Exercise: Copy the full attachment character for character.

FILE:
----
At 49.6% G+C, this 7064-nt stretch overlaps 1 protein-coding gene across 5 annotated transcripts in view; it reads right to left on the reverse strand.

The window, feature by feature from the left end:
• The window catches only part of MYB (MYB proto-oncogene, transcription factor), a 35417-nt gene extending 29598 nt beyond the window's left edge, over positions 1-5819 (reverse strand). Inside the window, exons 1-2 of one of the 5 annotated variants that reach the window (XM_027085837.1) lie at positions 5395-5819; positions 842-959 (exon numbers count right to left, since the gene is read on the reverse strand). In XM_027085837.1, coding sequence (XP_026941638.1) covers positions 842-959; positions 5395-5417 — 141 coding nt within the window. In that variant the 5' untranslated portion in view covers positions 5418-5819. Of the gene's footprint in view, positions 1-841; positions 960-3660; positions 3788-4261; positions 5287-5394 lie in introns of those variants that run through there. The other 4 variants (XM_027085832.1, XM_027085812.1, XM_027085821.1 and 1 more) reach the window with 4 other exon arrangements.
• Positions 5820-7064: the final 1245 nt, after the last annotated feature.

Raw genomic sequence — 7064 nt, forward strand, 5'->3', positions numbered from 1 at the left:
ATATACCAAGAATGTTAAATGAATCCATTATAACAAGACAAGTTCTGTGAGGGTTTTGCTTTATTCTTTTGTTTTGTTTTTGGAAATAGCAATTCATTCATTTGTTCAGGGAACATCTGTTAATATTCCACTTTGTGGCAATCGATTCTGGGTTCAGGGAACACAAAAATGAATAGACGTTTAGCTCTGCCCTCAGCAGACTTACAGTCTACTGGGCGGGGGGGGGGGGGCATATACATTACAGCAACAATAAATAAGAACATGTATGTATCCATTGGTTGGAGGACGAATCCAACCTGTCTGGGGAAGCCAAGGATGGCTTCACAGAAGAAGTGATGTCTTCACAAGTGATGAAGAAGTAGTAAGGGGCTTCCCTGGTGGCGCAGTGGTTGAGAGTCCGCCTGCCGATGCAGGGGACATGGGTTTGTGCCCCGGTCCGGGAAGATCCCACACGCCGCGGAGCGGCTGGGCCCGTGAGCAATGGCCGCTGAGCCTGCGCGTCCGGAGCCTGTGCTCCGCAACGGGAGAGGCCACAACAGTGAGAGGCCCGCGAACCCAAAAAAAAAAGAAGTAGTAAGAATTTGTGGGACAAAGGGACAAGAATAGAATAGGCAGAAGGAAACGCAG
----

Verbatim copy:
At 49.6% G+C, this 7064-nt stretch overlaps 1 protein-coding gene across 5 annotated transcripts in view; it reads right to left on the reverse strand.

The window, feature by feature from the left end:
• The window catches only part of MYB (MYB proto-oncogene, transcription factor), a 35417-nt gene extending 29598 nt beyond the window's left edge, over positions 1-5819 (reverse strand). Inside the window, exons 1-2 of one of the 5 annotated variants that reach the window (XM_027085837.1) lie at positions 5395-5819; positions 842-959 (exon numbers count right to left, since the gene is read on the reverse strand). In XM_027085837.1, coding sequence (XP_026941638.1) covers positions 842-959; positions 5395-5417 — 141 coding nt within the window. In that variant the 5' untranslated portion in view covers positions 5418-5819. Of the gene's footprint in view, positions 1-841; positions 960-3660; positions 3788-4261; positions 5287-5394 lie in introns of those variants that run through there. The other 4 variants (XM_027085832.1, XM_027085812.1, XM_027085821.1 and 1 more) reach the window with 4 other exon arrangements.
• Positions 5820-7064: the final 1245 nt, after the last annotated feature.

Raw genomic sequence — 7064 nt, forward strand, 5'->3', positions numbered from 1 at the left:
ATATACCAAGAATGTTAAATGAATCCATTATAACAAGACAAGTTCTGTGAGGGTTTTGCTTTATTCTTTTGTTTTGTTTTTGGAAATAGCAATTCATTCATTTGTTCAGGGAACATCTGTTAATATTCCACTTTGTGGCAATCGATTCTGGGTTCAGGGAACACAAAAATGAATAGACGTTTAGCTCTGCCCTCAGCAGACTTACAGTCTACTGGGCGGGGGGGGGGGGGCATATACATTACAGCAACAATAAATAAGAACATGTATGTATCCATTGGTTGGAGGACGAATCCAACCTGTCTGGGGAAGCCAAGGATGGCTTCACAGAAGAAGTGATGTCTTCACAAGTGATGAAGAAGTAGTAAGGGGCTTCCCTGGTGGCGCAGTGGTTGAGAGTCCGCCTGCCGATGCAGGGGACATGGGTTTGTGCCCCGGTCCGGGAAGATCCCACACGCCGCGGAGCGGCTGGGCCCGTGAGCAATGGCCGCTGAGCCTGCGCGTCCGGAGCCTGTGCTCCGCAACGGGAGAGGCCACAACAGTGAGAGGCCCGCGAACCCAAAAAAAAAAGAAGTAGTAAGAATTTGTGGGACAAAGGGACAAGAATAGAATAGGCAGAAGGAAACGCAG